Bricktionary

What is a 'chef's kitchen'?

The listing for this Tribeca condo highlights its chef's kitchen. The term is used loosely to describe an upscale kitchen with high-end appliances and more space than usual.

Halstead

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It is extremely common these days to see listings that describe a kitchen in an apartment or house as a "chef's kitchen." We know that people (especially New Yorkers) are into cooking now more than ever, but still, most city residents aren’t chefs and don’t need the bells and whistles a true pro utilizes. (And yeah, a lot of delivery happens here too, but that’s another story.) 

So what is a chef’s kitchen, and what should buyers expect when they see that term in a description?

A slippery term

What qualifies as a chef’s kitchen can vary from agent to agent, and listing to listing.

“In terms of how it is used in real estate advertising, a ‘chef’s kitchen’ is a very loose term. There is no official designation as to what is included. If you see a ‘chef’s kitchen’ noted in a broker’s ad for a $20 million Park Avenue penthouse – you can likely expect different amenities than in an $800,000, one-bedroom co-op,” says Brian Morgan, a broker at Citi Habitats

So you should expect prices, materials, and size to correspond roughly with the price or rent for the property. In other words, all chef's kitchens are not made equal.

You can expect more space

One thing you should expect is a certain amount of space. People who order takeout or heat things up in the microwave don’t need a lot of room to do it; people who cook, do. This applies to the square footage to move around, counterspace (key), and a layout that facilitates cooking.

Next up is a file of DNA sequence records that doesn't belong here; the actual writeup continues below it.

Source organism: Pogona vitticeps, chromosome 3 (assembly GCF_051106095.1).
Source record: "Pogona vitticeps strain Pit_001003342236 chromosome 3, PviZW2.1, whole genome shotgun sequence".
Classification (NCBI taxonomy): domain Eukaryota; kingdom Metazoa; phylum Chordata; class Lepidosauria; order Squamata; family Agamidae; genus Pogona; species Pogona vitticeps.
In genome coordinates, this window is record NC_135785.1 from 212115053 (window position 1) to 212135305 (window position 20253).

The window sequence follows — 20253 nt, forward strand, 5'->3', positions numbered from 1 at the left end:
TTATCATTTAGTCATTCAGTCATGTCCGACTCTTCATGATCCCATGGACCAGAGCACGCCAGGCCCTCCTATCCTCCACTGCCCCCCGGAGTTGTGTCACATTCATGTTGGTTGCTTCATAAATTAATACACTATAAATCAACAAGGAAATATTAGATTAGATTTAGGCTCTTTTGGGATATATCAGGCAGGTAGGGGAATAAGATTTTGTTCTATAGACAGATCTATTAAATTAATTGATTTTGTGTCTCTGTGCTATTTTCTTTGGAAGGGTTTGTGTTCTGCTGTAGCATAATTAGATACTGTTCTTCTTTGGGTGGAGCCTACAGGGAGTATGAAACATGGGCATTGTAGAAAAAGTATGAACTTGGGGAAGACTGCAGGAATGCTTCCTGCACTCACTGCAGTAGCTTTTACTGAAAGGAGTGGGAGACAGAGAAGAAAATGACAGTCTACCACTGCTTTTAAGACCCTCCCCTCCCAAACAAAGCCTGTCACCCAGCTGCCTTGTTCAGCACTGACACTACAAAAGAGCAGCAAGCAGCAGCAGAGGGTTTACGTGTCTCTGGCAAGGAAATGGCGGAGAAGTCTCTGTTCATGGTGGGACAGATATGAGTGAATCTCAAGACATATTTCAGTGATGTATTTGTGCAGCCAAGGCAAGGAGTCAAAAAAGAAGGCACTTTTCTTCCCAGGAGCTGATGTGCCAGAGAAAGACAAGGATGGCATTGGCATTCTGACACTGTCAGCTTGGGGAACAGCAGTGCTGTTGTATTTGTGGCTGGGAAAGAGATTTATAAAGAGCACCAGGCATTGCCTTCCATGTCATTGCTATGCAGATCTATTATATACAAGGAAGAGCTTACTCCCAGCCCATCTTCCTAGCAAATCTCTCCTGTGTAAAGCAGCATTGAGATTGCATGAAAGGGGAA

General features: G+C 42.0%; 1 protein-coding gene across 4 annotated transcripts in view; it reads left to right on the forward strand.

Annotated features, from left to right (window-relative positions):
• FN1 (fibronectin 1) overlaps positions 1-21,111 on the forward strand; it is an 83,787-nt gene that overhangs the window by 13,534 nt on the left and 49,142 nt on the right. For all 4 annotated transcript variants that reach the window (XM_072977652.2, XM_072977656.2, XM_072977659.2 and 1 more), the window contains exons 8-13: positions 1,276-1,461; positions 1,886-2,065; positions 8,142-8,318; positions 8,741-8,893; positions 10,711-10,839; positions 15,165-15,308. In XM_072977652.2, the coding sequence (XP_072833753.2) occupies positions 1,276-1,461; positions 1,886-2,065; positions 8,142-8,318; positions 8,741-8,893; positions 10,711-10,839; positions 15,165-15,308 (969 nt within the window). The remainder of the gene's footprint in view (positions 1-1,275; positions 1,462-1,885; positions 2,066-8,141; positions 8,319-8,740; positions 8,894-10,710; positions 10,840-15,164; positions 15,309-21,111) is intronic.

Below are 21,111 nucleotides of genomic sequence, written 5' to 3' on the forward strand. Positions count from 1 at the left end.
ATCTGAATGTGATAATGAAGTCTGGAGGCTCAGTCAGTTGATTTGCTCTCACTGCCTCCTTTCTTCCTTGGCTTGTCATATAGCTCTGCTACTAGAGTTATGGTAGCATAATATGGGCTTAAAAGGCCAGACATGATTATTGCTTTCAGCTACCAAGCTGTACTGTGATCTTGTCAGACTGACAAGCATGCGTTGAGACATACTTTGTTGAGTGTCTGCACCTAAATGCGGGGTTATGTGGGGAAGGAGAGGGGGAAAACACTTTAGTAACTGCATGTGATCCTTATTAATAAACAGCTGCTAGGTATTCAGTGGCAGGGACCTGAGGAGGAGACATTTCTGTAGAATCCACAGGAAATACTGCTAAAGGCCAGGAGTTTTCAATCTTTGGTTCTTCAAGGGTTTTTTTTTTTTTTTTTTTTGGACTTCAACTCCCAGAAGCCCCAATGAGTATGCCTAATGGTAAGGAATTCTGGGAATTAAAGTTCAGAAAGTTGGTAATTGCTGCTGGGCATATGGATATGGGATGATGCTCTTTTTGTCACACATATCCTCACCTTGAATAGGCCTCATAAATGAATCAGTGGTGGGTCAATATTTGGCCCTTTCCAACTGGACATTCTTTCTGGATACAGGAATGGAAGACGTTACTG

A chef's kitchen would be large enough for more than one person to comfortably prepare food on multiple surfaces; it should possess a certain flow for efficiency of movement that easily allows for entertaining and cooking for large parties,” says Elizabeth Kohen, owner of Garfield Realty.

At the higher end of the market, you get a lot more space, larger surfaces, and maybe an island.

Appliances are upscale

Name-dropping is the bread and butter, so to speak, of the chef’s kitchen description. 

“The Holy Grail of true high-end kitchen in Manhattan is the very lovely and powerful beast named Wolf!,” says Lewis Friedman and agent with the Friedman Team at Compass. “It is always love at first sight when a human meets the 48-inch gas range. Her red knobs are like the beacon of Atlantis to those in the know. Her stainless steel body, six, powerful burners that can easily go to a quick sear or boil, or a gentle simmer, in a heartbeat. Two ovens—one being convection—is the magic weapon of any chef to get that perfect browning.” (Regardless of the brand, a convection oven is an extra you’ll see in a high-end kitchen.) 

Other brands you’ll see are Sub-Zero, Viking, Bertazzoni, Miele, Thermador, Gaggenau and Jenn-Air. None of these brands are cheap; and some are very, very expensive. 

Other features of a chef’s kitchen may include a supplemental sink (sometimes in the island), and additional oven or refrigerator, two dishwashers to facilitate entertaining, a pot filler, rotisserie, warming drawers, a pot hanger overhead and wine storage. 

Countertops space is crucial real estate

This is another element that is often highlighted in descriptions. “Marble, stone, or concrete countertops are common in chef’s kitchens,” says Morgan. “However, quartz is becoming increasingly popular because it is less porous and easier to maintain– while the old stand-by granite is not as popular as it once was.  But expansive counter space for food prep is paramount and overall more important to a chef than the surface material.” 

What's the look?

There are no rules regarding the aesthetics of a chef’s kitchen, so you never know what you’ll get—although the trend in kitchens now is more toward a spare and streamlined look, with hidden appliances. “A kitchen’s design is a question of personal taste,” says Morgan. “I’ve had listings with elaborate kitchens that were sleek and ultra-modern—as well as ones outfitted in a country or farmhouse design. No matter the aesthetics, functionality is key.”